The Lost Generation Exposed in The Sun Also Rises by Ernest Hemingway

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Following World War I and the strife it brought to American culture, seemingly good times were felt by all in the roaring twenties; however, the reality is expressed through the negative happenings of the “Lost Generation.” Published in 1926, Ernest Hemingway’s The Sun Also Rises acts as an allegory of the time, explaining the situations of American and foreign young adults of the “Lost Generation." The journey of Robert Cohn, Lady Bret Ashley and Jake Barnes and their experience abroad in France is one of false relationships, the disparaging actions of women and the insecurity of men; moreover, the major issues of the time compile to form what people living in the 1920’s and historians postulate as the “Lost Generation.” As an …show more content…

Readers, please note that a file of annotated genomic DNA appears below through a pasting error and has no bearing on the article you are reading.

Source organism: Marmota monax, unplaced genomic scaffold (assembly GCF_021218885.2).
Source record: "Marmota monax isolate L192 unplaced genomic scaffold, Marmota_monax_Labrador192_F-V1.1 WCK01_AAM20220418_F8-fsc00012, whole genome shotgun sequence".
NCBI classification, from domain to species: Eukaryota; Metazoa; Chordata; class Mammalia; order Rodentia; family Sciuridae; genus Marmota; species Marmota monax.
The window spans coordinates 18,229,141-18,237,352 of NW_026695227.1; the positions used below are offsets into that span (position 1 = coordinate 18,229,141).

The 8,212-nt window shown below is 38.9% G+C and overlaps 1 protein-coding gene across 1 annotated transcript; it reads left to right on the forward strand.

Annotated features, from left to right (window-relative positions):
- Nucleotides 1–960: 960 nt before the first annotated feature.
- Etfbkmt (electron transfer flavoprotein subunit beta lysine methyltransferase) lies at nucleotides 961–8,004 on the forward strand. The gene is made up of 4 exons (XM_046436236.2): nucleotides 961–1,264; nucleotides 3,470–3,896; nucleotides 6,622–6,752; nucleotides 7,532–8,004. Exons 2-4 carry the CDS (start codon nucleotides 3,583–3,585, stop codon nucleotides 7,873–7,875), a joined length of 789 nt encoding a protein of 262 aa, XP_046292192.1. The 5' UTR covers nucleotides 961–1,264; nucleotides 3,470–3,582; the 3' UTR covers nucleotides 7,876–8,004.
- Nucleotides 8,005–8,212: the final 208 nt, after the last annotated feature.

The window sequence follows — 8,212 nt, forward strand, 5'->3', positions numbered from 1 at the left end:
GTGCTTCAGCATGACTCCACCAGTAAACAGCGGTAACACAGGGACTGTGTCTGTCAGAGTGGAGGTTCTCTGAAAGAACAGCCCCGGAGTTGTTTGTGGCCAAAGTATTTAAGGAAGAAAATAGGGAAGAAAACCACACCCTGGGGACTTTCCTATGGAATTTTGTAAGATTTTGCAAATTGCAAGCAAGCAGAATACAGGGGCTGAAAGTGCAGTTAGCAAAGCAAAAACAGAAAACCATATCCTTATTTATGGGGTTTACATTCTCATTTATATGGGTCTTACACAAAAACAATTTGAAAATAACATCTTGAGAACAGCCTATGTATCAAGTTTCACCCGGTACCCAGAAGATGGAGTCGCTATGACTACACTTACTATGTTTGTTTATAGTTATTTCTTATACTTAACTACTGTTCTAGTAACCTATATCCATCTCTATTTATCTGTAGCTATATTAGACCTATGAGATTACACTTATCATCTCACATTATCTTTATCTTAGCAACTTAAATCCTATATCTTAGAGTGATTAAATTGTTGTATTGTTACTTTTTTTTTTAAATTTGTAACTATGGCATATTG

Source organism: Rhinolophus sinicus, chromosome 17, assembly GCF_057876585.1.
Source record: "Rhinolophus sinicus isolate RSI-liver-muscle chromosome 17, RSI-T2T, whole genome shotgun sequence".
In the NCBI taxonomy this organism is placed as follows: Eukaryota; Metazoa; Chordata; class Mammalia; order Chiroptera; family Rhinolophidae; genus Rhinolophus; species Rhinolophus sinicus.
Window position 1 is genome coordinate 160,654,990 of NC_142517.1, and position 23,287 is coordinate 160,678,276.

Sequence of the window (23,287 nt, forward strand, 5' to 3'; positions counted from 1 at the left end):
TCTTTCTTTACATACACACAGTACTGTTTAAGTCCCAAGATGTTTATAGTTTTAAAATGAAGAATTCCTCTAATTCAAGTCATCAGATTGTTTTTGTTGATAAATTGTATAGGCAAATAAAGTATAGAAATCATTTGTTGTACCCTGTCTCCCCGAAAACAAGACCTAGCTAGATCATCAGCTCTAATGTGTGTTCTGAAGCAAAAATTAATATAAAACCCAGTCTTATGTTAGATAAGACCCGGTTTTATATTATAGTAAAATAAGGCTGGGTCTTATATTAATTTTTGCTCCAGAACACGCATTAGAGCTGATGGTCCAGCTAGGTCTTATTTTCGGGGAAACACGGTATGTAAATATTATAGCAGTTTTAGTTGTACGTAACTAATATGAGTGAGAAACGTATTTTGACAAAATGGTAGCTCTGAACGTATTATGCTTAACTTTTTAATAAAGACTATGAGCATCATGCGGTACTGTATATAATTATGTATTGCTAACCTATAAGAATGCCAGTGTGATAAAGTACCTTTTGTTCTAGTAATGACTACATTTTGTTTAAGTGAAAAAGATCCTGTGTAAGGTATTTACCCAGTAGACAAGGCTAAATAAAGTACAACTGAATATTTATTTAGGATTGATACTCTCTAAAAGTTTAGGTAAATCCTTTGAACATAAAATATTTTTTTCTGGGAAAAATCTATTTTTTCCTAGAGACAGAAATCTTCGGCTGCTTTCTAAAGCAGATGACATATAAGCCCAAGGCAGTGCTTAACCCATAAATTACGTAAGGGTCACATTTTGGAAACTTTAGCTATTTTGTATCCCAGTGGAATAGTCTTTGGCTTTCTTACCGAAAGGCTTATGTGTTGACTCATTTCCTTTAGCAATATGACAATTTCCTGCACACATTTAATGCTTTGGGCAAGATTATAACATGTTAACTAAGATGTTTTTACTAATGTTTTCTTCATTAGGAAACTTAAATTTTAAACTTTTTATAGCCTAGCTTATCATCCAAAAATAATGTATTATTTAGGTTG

As the story begins, the narrator introduces Robert Cohn, a student at Princeton who moved to Paris to attempt a career in writing. The large fault surrounding Robert Cohn is his religion, Judaism, which often created criticism; being that Cohn was a boxer, he was able to properly punish any of his dissenters. Robert Cohn was a member of one of the Richest Jewish families in New York, which allowed for a large sum of 50,000 dollars to be relinquished upon him. As life progressed, Cohn blindly married the first women who respected him, which resulted in their divorce. Following this, Cohn wrote a novel that was critically given a bad name; subsequently, Cohn moved to Paris in hopes of reviving what was a dead literary career. Most importantly, Cohn symbolizes the American way of life prior to the Great War. Indeed, it is Cohn who changes through the story in order to describe the failing pre-war status-quo. “I never met anyone of his class who remembered him. They did not even remember that he was the middleweight boxing champion.” (Hemingway 11) This quote describes the disappearance of the thought, ways and morals of the time before World War I. “Cohn’s conceit, vanity and naiveté go hand in hand with his inability to appreciate the sense of beauty of Paris and in Spain and the passion and camaraderie of the fiesta in Pamplona.” (Bloom 231) Beyond this, Cohn’s conservative approach to life shows the

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